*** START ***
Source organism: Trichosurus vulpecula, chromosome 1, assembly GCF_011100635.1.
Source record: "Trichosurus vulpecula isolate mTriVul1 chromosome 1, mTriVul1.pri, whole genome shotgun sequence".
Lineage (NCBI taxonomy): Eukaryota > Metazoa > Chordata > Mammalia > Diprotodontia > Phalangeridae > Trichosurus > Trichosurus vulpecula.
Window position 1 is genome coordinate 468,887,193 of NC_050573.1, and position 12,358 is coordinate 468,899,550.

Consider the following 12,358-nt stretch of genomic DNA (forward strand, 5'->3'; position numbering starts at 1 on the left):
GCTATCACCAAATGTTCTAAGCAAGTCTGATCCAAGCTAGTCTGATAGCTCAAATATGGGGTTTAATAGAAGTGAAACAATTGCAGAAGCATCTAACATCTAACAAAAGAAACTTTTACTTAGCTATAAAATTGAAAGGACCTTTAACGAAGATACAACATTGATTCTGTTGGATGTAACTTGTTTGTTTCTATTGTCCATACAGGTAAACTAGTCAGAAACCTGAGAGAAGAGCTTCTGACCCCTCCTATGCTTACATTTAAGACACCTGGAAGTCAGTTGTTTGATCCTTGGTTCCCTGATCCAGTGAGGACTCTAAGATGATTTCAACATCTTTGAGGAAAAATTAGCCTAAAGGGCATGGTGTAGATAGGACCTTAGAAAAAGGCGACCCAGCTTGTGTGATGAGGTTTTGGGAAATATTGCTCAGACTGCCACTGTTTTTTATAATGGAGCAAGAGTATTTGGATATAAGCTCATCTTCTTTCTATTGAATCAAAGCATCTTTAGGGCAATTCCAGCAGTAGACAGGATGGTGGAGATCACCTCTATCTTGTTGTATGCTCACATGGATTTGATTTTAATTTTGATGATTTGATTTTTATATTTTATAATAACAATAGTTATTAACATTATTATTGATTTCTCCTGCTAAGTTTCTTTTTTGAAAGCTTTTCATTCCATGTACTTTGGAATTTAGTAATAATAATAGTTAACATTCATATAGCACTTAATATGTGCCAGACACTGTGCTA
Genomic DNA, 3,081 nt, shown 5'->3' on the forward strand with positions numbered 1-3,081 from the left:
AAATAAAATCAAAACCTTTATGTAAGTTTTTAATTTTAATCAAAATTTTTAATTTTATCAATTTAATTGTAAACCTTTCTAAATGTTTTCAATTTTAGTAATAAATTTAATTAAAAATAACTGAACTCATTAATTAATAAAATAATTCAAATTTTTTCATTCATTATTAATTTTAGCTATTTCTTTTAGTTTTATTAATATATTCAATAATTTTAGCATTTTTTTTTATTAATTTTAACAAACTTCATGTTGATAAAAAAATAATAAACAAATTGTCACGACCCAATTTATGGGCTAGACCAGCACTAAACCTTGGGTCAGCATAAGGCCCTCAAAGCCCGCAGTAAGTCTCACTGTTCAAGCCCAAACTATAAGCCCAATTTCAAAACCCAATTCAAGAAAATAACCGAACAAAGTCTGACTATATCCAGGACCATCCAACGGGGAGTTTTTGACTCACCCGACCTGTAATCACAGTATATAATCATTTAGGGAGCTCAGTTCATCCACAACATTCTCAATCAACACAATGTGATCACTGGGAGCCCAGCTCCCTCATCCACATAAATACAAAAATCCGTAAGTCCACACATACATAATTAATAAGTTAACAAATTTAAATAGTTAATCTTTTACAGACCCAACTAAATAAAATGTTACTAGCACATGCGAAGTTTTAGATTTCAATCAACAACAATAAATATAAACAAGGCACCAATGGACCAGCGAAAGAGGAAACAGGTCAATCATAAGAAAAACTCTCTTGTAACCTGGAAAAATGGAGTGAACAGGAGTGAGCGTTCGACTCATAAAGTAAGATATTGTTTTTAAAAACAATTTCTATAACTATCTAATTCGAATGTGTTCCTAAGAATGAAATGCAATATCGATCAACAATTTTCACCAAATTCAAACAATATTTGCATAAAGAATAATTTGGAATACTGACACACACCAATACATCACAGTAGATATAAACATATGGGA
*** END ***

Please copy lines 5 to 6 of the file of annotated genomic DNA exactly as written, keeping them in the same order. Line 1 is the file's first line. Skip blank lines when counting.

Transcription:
Consider the following 12,358-nt stretch of genomic DNA (forward strand, 5'->3'; position numbering starts at 1 on the left):
GCTATCACCAAATGTTCTAAGCAAGTCTGATCCAAGCTAGTCTGATAGCTCAAATATGGGGTTTAATAGAAGTGAAACAATTGCAGAAGCATCTAACATCTAACAAAAGAAACTTTTACTTAGCTATAAAATTGAAAGGACCTTTAACGAAGATACAACATTGATTCTGTTGGATGTAACTTGTTTGTTTCTATTGTCCATACAGGTAAACTAGTCAGAAACCTGAGAGAAGAGCTTCTGACCCCTCCTATGCTTACATTTAAGACACCTGGAAGTCAGTTGTTTGATCCTTGGTTCCCTGATCCAGTGAGGACTCTAAGATGATTTCAACATCTTTGAGGAAAAATTAGCCTAAAGGGCATGGTGTAGATAGGACCTTAGAAAAAGGCGACCCAGCTTGTGTGATGAGGTTTTGGGAAATATTGCTCAGACTGCCACTGTTTTTTATAATGGAGCAAGAGTATTTGGATATAAGCTCATCTTCTTTCTATTGAATCAAAGCATCTTTAGGGCAATTCCAGCAGTAGACAGGATGGTGGAGATCACCTCTATCTTGTTGTATGCTCACATGGATTTGATTTTAATTTTGATGATTTGATTTTTATATTTTATAATAACAATAGTTATTAACATTATTATTGATTTCTCCTGCTAAGTTTCTTTTTTGAAAGCTTTTCATTCCATGTACTTTGGAATTTAGTAATAATAATAGTTAACATTCATATAGCACTTAATATGTGCCAGACACTGTGCTA